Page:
A Simple Explanation of Income Tax Preparation for Seniors

In this article...
  • Income tax preparation for seniors doesn't have to be confusing. Discover our simple guide to making preparations for yourself or finding free tax assistance.
Two women chat while one uses her laptop computer

There's no denying that tax can be complicated, and it doesn't get any less so once you retire. The addition of different rules for social security benefits, investments, dependents, disability and annuities can be overwhelming. Luckily, there are organizations that can help with income tax preparation for seniors for free. And, if you don't have any income beyond retirement benefits, you may not need to file a return at all. Find out more information about income tax preparation for seniors below. 

Determine What's Eligible for Taxation

The first step of income tax preparation for seniors is to determine what income is eligible for taxation. Although it's more effort, older adults over age 60 may want to itemize their filing. If you don't, you risk getting higher standard deductions. There's a lot of fine print to go through, but all the details about taxable benefits, lump-sum benefits and deductions are on the IRS website. 

In some cases, even older adults whose benefits aren't taxable need to fill out a return. This is generally only the case if the amount is equivalent to your gross income plus one-half of your benefits.  The base amount varies depending on whether you're single, head of the household or married and filing separately, jointly or living apart.

Net Investment Income Tax

If you have income that you've earned through investments, this might also be subject to income tax. Examples include some annuities, royalties or rental income, capital gains, interest and dividends. You'll either need to pay 3.8% of the lesser amount of your net investment income or the amount your adjusted gross income exceeds the statutory threshold amount, which is determined based on filing status. The amounts are as follows:

  • Qualifying widows with a dependent: $250,000
  • Single persons or heads of households: $200,000
  • Married and filing separately: $125,000
  • Married filing jointly: $250,000

How the IRS Determines Your Standard Deduction

U.S. residents can use an online tool to get an estimate of how much their standard deduction is likely to be. You'll need to have your adjusted gross income and other tax-related information to hand. Additionally, you'll need the following information:

  • Marital status
  • Filing status
  • Tax return period
  • Date of birth

Check the information you've entered against your records and the tool will calculate your standard deduction. 

Don't Forget to Check if You're Entitled to Credit for the Elderly or the Disabled

A highlight of income tax preparation for seniors is that qualifying individuals can reduce the amount of tax they pay using credit for the elderly or the disabled. Eligibility depends on being over age 65, or alternatively retired on full disability benefit, under 65 and claiming taxable disability income. That's not all though; there are several exceptions and additions based on income limits and status.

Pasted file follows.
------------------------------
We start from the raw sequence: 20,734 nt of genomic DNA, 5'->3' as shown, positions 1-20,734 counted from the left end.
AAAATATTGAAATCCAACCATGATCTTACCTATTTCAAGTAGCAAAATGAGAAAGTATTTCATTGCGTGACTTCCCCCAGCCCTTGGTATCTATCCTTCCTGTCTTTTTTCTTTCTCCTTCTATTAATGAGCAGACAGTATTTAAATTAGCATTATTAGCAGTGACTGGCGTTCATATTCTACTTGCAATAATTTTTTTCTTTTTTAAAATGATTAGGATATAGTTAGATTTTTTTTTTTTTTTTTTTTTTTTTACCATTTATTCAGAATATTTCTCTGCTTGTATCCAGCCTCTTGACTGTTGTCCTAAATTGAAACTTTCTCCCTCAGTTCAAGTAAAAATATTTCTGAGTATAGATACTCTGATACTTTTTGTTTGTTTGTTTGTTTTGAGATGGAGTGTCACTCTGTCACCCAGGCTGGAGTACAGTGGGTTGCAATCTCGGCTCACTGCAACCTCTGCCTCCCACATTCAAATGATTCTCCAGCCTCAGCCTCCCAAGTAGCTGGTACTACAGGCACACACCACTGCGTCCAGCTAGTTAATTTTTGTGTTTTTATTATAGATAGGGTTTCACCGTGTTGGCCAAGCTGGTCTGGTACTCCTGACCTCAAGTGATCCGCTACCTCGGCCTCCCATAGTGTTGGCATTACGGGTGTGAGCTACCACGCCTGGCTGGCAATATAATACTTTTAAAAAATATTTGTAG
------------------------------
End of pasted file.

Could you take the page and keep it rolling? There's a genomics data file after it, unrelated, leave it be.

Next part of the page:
What's the Difference Between Form 1040 and Form 1040 SR?

Since 2018's Bipartisan Budget Act, older adults have the option of using Form 1040 SR instead of Form 1040. The document features larger font and a chart with standard deduction information to make it easier to read and use.

Can Older Adults Get Free Help With Taxes?

You can find support programs for older adults to get help with tax matters in each of the 50 states. The IRS can help to connect seniors with the nearest support center for free income tax preparation for seniors.  

Tax Counseling for the Elderly

TCE is a free service specifically for seniors who require assistance with their tax returns. This is the best option for older adults over the age of 60, particularly if you're on a fixed income. Volunteers usually travel somewhere convenient to meet with you and help you work through your income tax.

Volunteer Income Tax Assistance 

VITA volunteers are IRS-certified tax specialists who help older adults, disabled people, individuals who have limited English language skills and those below a certain income level. If you're still working but don't speak fluent English or your income is less than the specified amount, VITA might be able to help. That said, there are limitations to what this service can do for you and people with more complex tax requirements may need to hire a tax professional.  

AARP, COVID-19 and Income Tax Preparation for Seniors

The American Association of Retired People (AARP) was previously an option for older adults to get help with taxes. However, in light of the COVID-19 pandemic, they've temporarily terminated services. Seniors may also be eligible for tax relief as a result of the economic disruption caused by COVID-19. 

Watch Out for Scammers

Finally — always be vigilant about scammers, who may take any opportunity to seize personal information. The IRS will never contact you requesting your personal information, so hang up or ignore any phone calls, texts or emails claiming to be a trusted authority.